Scholars are divided as to Lal Ded's own religious beliefs. Some writers have sought to portray her as a Hindu Shaivite mystic, and mention her connections with the Sufis only in passing, if at all. This, however, seems a modern-day reconstruction, for the early medieval Kashmiri Pandit accounts are curiously silent about her, indicating that she may have actually been considered outside the pale of Brahminical society for her outspoken views against the Brahmins. The fact that the early Hindu writers completely ignored her till as late as the nineteenth century Birbal Kachru (1819-46), and that she was first mentioned by medieval Kashmiri Muslim writers, who referred to her by such exalted titles as Lalla 'Arifa ('Lalla, the Gnostic'), Lalla Madjzuba ('Lalla, the Ecstatic') and Rabi'a-e-Sani ('The Second Rabi'a), and the numerous references to her having accepted Hazrat Sayyed Hussain Simnani, Hazrat Jalaluddin Bukhari Makhdum Jahaniyan Jahangasht or Hazrat Mir Sayyed Ali Hamdani as her spiritual guide, may actually indicate, as many Kashmiri Muslims believe, that she had come under deep Sufi influence. Whatever be the case, Lal Ded is held in great regard by both Kashmiri Hindus as well as Muslims till this day, for whom her confessional identity seems of little importance.
As intriguing as the story of her life is the
account of her death, a pointed reminder of the cause of inter-communal harmony
that was so dear to her. According to local lore, Lal Ded died in 1400 C.E.
just outside the Jami'a mosque at the town of
If in accepting a woman as his teacher Hazrat Nuruddin Nurani marked a radical departure from tradition, in taking on several female disciples, too, he was charting a new course, opening new and hitherto closed spaces for women. Classical Brahminism had barred the doors of sanyas to women, and it is probable that Lal Ded's being a woman, rather than just her message of social and religious reform, had much to do with the persecution that she suffered at the hands of the priestly class, who could not countenance a woman as a spiritual adept.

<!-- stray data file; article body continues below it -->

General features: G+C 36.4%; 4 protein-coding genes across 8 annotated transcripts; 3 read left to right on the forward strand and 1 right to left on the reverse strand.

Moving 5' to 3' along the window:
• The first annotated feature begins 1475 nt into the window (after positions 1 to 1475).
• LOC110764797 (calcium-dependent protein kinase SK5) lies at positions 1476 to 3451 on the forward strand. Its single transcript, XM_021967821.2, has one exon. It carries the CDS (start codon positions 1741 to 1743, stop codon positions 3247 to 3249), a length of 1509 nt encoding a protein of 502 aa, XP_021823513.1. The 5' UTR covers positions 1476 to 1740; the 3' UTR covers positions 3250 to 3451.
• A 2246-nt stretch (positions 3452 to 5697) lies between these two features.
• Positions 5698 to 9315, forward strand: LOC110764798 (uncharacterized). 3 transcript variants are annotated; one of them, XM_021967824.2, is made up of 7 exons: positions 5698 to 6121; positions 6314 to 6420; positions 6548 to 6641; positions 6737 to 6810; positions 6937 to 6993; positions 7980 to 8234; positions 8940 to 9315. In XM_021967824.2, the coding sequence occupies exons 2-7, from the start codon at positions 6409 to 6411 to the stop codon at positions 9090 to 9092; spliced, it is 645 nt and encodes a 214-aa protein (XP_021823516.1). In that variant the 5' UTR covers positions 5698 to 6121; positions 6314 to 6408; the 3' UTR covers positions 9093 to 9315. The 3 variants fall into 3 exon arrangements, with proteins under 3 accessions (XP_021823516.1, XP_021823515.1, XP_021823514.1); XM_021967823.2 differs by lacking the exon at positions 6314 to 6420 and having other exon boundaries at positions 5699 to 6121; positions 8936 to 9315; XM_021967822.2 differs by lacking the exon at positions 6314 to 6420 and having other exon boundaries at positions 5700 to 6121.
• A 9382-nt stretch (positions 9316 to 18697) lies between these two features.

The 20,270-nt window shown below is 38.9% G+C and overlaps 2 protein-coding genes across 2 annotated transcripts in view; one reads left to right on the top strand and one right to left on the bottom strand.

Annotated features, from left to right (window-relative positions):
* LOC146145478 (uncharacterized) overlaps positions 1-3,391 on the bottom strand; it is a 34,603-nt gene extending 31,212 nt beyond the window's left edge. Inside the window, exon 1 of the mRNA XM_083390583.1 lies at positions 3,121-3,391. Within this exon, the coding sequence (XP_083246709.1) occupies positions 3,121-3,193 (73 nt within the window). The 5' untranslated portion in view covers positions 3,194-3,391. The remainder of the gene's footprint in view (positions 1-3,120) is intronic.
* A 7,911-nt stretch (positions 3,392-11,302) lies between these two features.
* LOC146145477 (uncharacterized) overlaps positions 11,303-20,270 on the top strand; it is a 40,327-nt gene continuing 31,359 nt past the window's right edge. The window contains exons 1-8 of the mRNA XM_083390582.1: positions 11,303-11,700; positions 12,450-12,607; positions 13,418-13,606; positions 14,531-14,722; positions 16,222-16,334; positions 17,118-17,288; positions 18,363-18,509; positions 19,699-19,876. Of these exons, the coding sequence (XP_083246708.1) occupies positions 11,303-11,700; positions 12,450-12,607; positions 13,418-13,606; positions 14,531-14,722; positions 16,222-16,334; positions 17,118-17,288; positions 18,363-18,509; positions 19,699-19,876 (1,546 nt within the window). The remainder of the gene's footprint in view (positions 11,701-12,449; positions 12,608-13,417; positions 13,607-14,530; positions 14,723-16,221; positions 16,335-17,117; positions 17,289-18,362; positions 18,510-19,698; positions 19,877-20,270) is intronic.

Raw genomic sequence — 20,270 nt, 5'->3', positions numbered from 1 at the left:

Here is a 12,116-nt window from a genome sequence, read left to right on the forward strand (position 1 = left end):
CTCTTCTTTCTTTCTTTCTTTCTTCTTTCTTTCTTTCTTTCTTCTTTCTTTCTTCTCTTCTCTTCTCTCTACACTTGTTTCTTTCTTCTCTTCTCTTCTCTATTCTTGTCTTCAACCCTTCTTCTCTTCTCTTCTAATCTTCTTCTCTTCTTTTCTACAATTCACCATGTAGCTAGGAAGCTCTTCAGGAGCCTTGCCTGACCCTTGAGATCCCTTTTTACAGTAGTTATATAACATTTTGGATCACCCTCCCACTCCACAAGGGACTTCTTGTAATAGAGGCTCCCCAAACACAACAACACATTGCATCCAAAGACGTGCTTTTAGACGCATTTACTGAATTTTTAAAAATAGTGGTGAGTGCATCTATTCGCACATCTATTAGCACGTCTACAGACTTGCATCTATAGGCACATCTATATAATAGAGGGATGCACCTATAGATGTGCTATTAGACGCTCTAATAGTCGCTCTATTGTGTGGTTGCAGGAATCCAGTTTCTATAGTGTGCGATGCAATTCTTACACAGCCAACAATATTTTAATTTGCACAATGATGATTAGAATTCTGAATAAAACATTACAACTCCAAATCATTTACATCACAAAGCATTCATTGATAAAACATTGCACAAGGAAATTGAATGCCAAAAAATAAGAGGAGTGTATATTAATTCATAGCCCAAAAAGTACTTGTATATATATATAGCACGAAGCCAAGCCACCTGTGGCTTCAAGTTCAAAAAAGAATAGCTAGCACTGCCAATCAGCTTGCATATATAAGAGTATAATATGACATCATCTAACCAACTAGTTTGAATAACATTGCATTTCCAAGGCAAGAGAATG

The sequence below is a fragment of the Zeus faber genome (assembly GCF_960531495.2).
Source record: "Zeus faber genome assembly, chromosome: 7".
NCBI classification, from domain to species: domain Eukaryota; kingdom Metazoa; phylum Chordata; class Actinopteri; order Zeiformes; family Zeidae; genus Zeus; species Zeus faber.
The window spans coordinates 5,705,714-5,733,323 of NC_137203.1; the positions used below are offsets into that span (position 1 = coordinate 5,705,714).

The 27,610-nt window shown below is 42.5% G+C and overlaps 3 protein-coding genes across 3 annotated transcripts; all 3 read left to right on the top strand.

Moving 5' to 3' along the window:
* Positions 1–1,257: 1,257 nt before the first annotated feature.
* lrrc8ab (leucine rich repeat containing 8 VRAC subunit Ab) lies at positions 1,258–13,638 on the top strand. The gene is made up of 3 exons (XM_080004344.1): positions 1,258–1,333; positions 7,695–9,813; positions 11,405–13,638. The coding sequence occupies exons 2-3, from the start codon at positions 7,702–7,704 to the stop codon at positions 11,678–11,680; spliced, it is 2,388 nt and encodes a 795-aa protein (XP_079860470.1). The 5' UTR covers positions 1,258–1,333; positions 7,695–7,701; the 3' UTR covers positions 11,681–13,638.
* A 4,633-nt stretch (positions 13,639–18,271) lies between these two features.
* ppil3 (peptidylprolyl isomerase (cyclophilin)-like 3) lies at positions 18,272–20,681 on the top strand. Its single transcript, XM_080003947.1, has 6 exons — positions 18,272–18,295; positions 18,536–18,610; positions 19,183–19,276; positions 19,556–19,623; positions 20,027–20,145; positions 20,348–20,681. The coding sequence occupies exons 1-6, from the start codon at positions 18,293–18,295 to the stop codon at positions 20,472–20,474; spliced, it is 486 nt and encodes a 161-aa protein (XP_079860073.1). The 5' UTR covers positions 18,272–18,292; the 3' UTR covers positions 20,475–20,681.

The medieval chronicles tell us of several women whom Hazrat Nuruddin Nurani enrolled as his disciples, describing them as 'accomplished Sufis' in their own right. Among these were Shama Bibi, Bahat Bibi, Dahat Bibi, Data Bibi, Ganga Bibi and the elder and younger Sala Bibi. There were probably several more women in his circle of disciples, but their names have been lost to posterity over the centuries.
Dahat Bibi and Bahat Bibi are said to have been
the daughters of a Hindu official, variously described as a patwari
(village accountant) or a zaildar (district chief). They hailed from the
What is particularly striking about the records that we have about this meeting between the two Sufis is the central role played by the two sisters, Bahat and Dahat Bibi. The ensuing conversation between Hazrat Mir Muhammad Hamdani and Hazrat Nuruddin Nurani is presented as having been largely conducted and shaped by the young women. When Hazrat Mir Muhammad Hamdani, seeing Hazrat Nuruddin Nurani's frail condition caused by stern austerities, asked him why he had subjected his 'horse' [body] to such torture, he replied that the 'rider' [self] was 'unruly' and 'difficult to control' and so had to be 'reigned in'. At once, so the chronicles report, Dahat Bibi intervened and said, "The rider who has reached his destination does not worry about the horse". Intrigued, Hazrat Mir Muhammad Hamdani asked her who these accomplished 'riders' were, and she replied, saying that it was those who had 'become indifferent to themselves'. Hazrat Mir Muhammad Hamdani asked her if she were one of them, to which she answered, saying that had she not been so she would not have dared to be present in the august assembly. Visibly impressed, and amazed at the woman's spiritual accomplishments, Hazrat Mir Muhammad Hamdani asked her, "Are you a son or a daughter?". Dahat Bibi cryptically replied, "If am truly nothing then I am neither a son nor a daughter, and if I consider myself anything then I am actually nothing, and even then I am neither male nor female". This conversation continued for a long time, and Hazrat Mir Muhammad Hamdani, we are told, was 'very happy' with her spirited replies. Rishi writes that after this long discussion, Hazrat Mir Muhammad Hamdani turned to his own disciples and told them that he was now sure that Hazrat Nuruddin Nurani was indeed a 'true friend of God'.
Dahat Bibi and Bahat Bibi lie buried at the spot in Zalusa where this meeting between Hazrat Mir Muhammad Hamdani and Hazrat Nuruddin Nurani took place.